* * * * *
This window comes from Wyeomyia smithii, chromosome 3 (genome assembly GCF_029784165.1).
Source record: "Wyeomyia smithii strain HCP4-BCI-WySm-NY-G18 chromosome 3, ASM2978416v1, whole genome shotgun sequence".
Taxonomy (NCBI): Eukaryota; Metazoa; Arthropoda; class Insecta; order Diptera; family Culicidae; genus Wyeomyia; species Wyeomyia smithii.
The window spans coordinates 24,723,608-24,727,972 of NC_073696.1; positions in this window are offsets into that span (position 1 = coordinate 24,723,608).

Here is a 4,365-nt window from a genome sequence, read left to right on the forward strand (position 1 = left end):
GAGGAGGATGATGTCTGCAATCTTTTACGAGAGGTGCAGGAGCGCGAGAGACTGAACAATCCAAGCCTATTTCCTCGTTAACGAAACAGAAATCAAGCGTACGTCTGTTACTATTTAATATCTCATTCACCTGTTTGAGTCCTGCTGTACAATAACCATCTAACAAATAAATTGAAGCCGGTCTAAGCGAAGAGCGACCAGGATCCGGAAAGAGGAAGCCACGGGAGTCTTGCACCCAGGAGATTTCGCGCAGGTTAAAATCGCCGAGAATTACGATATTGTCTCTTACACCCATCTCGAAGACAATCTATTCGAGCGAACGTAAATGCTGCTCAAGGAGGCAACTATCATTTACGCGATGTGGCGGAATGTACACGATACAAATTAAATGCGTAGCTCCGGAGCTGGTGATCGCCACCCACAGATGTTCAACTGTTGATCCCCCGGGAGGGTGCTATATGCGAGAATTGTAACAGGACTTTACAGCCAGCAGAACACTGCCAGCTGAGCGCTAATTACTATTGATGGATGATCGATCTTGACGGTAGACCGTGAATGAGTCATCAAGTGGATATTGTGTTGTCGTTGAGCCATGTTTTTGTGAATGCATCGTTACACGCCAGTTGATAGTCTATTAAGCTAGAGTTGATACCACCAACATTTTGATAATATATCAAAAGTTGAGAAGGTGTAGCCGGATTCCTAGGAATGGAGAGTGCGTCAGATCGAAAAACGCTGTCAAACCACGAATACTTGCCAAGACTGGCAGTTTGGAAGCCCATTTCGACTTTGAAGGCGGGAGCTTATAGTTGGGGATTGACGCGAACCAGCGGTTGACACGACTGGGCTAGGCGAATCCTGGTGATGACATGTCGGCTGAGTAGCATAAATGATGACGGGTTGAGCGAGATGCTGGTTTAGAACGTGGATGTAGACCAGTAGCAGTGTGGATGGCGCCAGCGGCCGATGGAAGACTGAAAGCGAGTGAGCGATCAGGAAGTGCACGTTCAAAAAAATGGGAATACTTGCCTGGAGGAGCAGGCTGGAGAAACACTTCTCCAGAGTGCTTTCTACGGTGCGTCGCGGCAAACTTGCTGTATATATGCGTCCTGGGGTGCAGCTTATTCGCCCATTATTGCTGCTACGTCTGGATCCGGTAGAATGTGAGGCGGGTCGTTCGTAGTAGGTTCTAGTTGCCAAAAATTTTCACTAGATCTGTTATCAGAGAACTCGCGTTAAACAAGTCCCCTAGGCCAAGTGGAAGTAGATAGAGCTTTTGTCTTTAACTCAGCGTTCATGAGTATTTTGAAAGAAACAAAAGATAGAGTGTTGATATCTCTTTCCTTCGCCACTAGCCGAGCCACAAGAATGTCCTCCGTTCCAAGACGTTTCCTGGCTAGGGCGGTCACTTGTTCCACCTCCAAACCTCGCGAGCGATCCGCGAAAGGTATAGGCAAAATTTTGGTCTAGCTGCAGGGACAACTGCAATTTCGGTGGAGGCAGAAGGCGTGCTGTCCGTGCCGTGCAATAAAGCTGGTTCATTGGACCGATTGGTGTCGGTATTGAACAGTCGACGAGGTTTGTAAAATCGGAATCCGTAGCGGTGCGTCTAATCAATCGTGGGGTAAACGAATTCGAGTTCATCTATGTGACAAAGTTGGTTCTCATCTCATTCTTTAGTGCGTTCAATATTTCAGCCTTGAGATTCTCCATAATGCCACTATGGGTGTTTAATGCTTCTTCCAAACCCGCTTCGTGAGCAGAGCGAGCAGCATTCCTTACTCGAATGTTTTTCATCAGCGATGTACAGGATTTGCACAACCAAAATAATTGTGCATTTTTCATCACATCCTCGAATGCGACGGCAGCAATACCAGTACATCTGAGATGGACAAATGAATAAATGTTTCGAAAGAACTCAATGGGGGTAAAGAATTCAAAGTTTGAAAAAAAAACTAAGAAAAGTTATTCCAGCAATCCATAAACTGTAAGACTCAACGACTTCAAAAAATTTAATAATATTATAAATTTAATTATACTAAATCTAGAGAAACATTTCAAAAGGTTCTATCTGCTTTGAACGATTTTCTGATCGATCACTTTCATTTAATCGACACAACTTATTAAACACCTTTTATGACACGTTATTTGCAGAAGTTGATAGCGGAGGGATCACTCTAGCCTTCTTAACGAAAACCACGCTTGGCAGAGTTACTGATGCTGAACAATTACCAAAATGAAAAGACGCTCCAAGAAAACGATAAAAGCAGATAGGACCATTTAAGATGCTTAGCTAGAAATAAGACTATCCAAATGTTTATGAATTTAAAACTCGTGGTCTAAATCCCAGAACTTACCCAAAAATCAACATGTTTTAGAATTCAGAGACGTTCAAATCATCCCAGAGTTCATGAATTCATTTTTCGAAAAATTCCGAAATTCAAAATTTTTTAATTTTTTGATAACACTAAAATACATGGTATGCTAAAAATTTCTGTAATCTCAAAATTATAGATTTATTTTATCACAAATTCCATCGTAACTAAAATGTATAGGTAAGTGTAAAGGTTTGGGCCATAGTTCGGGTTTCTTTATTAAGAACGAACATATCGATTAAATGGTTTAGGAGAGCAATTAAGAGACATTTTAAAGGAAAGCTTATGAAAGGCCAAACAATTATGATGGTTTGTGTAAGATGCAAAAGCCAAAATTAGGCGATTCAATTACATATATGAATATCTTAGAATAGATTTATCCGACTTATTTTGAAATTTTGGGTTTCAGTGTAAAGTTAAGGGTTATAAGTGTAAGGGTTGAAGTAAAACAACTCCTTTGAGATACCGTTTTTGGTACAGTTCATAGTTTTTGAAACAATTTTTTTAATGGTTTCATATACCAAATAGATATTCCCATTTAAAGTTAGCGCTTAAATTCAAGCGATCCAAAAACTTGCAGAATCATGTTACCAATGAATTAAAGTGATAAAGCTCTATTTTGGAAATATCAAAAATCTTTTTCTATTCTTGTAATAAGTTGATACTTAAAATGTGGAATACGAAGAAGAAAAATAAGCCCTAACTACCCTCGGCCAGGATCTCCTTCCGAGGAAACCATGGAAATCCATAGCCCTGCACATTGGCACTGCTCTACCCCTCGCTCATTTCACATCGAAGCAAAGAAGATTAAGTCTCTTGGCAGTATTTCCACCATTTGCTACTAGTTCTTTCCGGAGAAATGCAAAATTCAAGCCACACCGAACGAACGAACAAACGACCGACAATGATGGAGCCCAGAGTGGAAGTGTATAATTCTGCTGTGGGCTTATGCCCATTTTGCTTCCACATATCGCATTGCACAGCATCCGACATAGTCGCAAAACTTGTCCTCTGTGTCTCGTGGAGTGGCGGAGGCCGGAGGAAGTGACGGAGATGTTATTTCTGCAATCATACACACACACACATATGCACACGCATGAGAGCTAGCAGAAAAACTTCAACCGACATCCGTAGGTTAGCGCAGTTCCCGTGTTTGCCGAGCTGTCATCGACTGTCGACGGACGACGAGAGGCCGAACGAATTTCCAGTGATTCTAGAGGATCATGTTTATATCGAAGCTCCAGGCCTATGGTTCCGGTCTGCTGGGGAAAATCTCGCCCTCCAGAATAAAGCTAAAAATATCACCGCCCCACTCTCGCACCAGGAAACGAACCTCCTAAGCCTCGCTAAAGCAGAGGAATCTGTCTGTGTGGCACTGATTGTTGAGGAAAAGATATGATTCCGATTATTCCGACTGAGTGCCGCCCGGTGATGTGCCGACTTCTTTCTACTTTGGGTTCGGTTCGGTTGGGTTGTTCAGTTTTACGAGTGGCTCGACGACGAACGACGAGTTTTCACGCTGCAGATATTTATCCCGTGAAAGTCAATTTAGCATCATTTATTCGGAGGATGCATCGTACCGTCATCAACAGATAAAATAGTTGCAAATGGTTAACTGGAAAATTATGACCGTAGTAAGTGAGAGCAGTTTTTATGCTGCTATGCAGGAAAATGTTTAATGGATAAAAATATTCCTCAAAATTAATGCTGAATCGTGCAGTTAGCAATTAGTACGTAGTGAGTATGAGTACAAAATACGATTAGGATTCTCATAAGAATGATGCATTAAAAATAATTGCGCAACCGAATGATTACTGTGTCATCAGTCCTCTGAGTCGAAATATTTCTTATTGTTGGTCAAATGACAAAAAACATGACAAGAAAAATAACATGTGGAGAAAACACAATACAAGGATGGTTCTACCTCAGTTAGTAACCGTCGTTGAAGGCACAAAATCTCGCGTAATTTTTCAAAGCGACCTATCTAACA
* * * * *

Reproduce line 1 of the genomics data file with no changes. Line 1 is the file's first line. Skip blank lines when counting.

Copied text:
This window comes from Wyeomyia smithii, chromosome 3 (genome assembly GCF_029784165.1).